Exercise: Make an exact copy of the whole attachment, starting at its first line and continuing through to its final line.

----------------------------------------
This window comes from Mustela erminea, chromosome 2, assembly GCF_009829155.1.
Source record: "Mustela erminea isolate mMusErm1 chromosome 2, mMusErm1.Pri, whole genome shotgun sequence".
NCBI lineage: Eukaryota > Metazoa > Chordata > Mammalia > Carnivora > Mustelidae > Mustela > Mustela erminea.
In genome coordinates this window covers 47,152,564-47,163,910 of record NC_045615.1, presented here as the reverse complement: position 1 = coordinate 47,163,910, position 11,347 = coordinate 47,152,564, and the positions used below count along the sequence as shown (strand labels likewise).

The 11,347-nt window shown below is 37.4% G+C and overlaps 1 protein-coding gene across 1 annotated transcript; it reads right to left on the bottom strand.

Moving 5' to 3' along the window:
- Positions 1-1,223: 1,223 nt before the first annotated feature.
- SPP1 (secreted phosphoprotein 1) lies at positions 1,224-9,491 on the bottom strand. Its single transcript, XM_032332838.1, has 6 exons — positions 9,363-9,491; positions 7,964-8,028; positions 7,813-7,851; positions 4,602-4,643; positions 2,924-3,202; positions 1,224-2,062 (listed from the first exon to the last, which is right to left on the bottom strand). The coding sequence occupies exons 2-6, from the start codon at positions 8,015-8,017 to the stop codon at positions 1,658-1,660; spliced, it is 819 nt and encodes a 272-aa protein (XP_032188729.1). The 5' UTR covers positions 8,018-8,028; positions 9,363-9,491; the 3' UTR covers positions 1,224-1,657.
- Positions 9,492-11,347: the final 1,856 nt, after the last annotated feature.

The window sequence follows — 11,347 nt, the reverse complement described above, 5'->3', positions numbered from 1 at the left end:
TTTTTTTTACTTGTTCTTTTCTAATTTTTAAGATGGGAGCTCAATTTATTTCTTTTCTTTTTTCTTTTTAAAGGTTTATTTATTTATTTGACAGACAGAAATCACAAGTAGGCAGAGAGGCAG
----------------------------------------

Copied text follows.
This window comes from Mustela erminea, chromosome 2, assembly GCF_009829155.1.
Source record: "Mustela erminea isolate mMusErm1 chromosome 2, mMusErm1.Pri, whole genome shotgun sequence".
NCBI lineage: Eukaryota > Metazoa > Chordata > Mammalia > Carnivora > Mustelidae > Mustela > Mustela erminea.
In genome coordinates this window covers 47,152,564-47,163,910 of record NC_045615.1, presented here as the reverse complement: position 1 = coordinate 47,163,910, position 11,347 = coordinate 47,152,564, and the positions used below count along the sequence as shown (strand labels likewise).

The 11,347-nt window shown below is 37.4% G+C and overlaps 1 protein-coding gene across 1 annotated transcript; it reads right to left on the bottom strand.

Moving 5' to 3' along the window:
- Positions 1-1,223: 1,223 nt before the first annotated feature.
- SPP1 (secreted phosphoprotein 1) lies at positions 1,224-9,491 on the bottom strand. Its single transcript, XM_032332838.1, has 6 exons — positions 9,363-9,491; positions 7,964-8,028; positions 7,813-7,851; positions 4,602-4,643; positions 2,924-3,202; positions 1,224-2,062 (listed from the first exon to the last, which is right to left on the bottom strand). The coding sequence occupies exons 2-6, from the start codon at positions 8,015-8,017 to the stop codon at positions 1,658-1,660; spliced, it is 819 nt and encodes a 272-aa protein (XP_032188729.1). The 5' UTR covers positions 8,018-8,028; positions 9,363-9,491; the 3' UTR covers positions 1,224-1,657.
- Positions 9,492-11,347: the final 1,856 nt, after the last annotated feature.

The window sequence follows — 11,347 nt, the reverse complement described above, 5'->3', positions numbered from 1 at the left end:
TTTTTTTTACTTGTTCTTTTCTAATTTTTAAGATGGGAGCTCAATTTATTTCTTTTCTTTTTTCTTTTTAAAGGTTTATTTATTTATTTGACAGACAGAAATCACAAGTAGGCAGAGAGGCAG